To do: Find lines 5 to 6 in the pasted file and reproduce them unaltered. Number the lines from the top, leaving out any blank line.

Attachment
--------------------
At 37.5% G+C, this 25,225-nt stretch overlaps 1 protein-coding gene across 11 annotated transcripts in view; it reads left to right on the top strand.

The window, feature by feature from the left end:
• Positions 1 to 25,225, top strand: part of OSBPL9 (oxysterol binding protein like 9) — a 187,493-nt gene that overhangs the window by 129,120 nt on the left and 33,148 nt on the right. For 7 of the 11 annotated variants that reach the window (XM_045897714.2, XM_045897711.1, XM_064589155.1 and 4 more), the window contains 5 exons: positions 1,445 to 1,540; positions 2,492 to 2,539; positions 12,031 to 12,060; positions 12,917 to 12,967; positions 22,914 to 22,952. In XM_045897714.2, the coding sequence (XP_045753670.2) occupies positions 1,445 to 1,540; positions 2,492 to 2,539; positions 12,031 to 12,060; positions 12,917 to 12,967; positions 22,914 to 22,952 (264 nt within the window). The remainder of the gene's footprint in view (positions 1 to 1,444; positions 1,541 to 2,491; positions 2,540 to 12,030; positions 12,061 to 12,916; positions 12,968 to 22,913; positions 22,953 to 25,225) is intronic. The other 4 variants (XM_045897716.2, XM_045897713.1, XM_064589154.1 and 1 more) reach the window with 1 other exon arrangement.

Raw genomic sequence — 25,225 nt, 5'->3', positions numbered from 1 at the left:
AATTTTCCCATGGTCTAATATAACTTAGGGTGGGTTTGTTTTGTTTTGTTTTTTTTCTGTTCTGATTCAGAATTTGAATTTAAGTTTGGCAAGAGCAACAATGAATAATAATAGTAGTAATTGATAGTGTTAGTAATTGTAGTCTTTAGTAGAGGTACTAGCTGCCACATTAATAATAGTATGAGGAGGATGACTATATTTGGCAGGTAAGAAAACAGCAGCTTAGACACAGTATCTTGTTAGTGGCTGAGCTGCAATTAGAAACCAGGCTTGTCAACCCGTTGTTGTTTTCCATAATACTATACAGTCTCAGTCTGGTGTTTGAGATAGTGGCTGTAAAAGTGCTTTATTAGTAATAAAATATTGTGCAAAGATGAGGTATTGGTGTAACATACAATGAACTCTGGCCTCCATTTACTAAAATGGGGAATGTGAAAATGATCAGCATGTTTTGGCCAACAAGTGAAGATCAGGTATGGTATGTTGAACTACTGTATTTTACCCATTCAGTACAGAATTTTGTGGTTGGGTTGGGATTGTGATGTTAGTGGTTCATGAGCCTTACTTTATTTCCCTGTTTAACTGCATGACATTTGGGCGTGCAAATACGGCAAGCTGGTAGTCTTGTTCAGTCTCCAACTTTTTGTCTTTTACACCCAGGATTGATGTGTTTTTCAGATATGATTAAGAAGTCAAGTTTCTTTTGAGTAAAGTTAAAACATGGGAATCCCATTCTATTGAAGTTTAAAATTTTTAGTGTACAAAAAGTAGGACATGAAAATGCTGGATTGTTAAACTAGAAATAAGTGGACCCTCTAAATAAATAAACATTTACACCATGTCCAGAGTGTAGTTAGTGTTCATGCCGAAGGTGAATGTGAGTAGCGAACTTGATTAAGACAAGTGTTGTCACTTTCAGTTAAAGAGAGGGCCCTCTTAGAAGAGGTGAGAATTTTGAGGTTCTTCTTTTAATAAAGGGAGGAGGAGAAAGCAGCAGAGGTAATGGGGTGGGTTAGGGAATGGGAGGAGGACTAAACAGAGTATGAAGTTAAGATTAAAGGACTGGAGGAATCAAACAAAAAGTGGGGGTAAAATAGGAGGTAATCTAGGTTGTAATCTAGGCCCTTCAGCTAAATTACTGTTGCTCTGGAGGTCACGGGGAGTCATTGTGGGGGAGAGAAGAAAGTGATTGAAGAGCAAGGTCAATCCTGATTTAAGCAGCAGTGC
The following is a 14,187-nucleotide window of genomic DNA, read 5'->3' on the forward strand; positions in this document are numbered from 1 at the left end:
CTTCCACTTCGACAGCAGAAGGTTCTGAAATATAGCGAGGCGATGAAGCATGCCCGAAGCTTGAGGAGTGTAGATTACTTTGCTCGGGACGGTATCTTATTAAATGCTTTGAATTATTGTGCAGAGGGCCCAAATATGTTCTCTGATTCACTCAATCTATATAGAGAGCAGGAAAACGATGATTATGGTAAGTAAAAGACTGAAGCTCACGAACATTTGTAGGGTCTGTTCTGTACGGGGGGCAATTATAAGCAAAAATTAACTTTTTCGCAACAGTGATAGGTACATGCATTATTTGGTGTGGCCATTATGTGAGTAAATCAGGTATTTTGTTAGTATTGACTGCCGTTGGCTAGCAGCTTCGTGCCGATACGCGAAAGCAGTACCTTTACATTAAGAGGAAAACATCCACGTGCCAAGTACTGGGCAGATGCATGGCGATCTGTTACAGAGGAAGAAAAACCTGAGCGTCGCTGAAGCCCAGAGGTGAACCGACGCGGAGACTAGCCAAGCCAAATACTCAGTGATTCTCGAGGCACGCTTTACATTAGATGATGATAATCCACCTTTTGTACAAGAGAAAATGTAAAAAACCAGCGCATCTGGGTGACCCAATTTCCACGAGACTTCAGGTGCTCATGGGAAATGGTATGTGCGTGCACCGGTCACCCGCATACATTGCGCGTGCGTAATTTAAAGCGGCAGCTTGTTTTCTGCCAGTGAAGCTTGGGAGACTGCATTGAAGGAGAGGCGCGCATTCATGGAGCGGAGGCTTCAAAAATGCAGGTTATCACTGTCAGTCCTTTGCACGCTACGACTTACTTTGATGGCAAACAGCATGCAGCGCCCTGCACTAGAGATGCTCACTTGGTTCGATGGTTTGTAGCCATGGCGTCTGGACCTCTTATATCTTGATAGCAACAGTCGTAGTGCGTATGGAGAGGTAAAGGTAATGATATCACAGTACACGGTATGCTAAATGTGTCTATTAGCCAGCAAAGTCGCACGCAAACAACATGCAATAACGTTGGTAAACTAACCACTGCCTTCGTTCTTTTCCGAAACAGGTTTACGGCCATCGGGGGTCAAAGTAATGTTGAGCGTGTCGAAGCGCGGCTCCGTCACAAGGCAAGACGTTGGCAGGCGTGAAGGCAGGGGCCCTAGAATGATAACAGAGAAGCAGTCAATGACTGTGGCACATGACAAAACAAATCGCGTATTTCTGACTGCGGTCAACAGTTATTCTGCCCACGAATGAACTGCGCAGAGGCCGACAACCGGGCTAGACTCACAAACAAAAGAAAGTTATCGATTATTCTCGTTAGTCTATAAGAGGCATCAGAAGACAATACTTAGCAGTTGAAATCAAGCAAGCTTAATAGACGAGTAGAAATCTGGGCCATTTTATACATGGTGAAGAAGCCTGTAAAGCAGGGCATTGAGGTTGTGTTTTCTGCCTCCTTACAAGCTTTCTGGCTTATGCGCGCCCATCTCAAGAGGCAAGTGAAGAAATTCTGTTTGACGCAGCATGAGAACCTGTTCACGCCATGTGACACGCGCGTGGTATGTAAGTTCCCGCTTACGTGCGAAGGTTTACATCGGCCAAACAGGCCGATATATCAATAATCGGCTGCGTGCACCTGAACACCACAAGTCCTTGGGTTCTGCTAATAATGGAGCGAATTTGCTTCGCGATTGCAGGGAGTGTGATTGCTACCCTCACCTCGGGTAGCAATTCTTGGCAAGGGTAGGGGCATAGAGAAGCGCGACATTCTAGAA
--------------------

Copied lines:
AATTTTCCCATGGTCTAATATAACTTAGGGTGGGTTTGTTTTGTTTTGTTTTTTTTCTGTTCTGATTCAGAATTTGAATTTAAGTTTGGCAAGAGCAACAATGAATAATAATAGTAGTAATTGATAGTGTTAGTAATTGTAGTCTTTAGTAGAGGTACTAGCTGCCACATTAATAATAGTATGAGGAGGATGACTATATTTGGCAGGTAAGAAAACAGCAGCTTAGACACAGTATCTTGTTAGTGGCTGAGCTGCAATTAGAAACCAGGCTTGTCAACCCGTTGTTGTTTTCCATAATACTATACAGTCTCAGTCTGGTGTTTGAGATAGTGGCTGTAAAAGTGCTTTATTAGTAATAAAATATTGTGCAAAGATGAGGTATTGGTGTAACATACAATGAACTCTGGCCTCCATTTACTAAAATGGGGAATGTGAAAATGATCAGCATGTTTTGGCCAACAAGTGAAGATCAGGTATGGTATGTTGAACTACTGTATTTTACCCATTCAGTACAGAATTTTGTGGTTGGGTTGGGATTGTGATGTTAGTGGTTCATGAGCCTTACTTTATTTCCCTGTTTAACTGCATGACATTTGGGCGTGCAAATACGGCAAGCTGGTAGTCTTGTTCAGTCTCCAACTTTTTGTCTTTTACACCCAGGATTGATGTGTTTTTCAGATATGATTAAGAAGTCAAGTTTCTTTTGAGTAAAGTTAAAACATGGGAATCCCATTCTATTGAAGTTTAAAATTTTTAGTGTACAAAAAGTAGGACATGAAAATGCTGGATTGTTAAACTAGAAATAAGTGGACCCTCTAAATAAATAAACATTTACACCATGTCCAGAGTGTAGTTAGTGTTCATGCCGAAGGTGAATGTGAGTAGCGAACTTGATTAAGACAAGTGTTGTCACTTTCAGTTAAAGAGAGGGCCCTCTTAGAAGAGGTGAGAATTTTGAGGTTCTTCTTTTAATAAAGGGAGGAGGAGAAAGCAGCAGAGGTAATGGGGTGGGTTAGGGAATGGGAGGAGGACTAAACAGAGTATGAAGTTAAGATTAAAGGACTGGAGGAATCAAACAAAAAGTGGGGGTAAAATAGGAGGTAATCTAGGTTGTAATCTAGGCCCTTCAGCTAAATTACTGTTGCTCTGGAGGTCACGGGGAGTCATTGTGGGGGAGAGAAGAAAGTGATTGAAGAGCAAGGTCAATCCTGATTTAAGCAGCAGTGC
The following is a 14,187-nucleotide window of genomic DNA, read 5'->3' on the forward strand; positions in this document are numbered from 1 at the left end: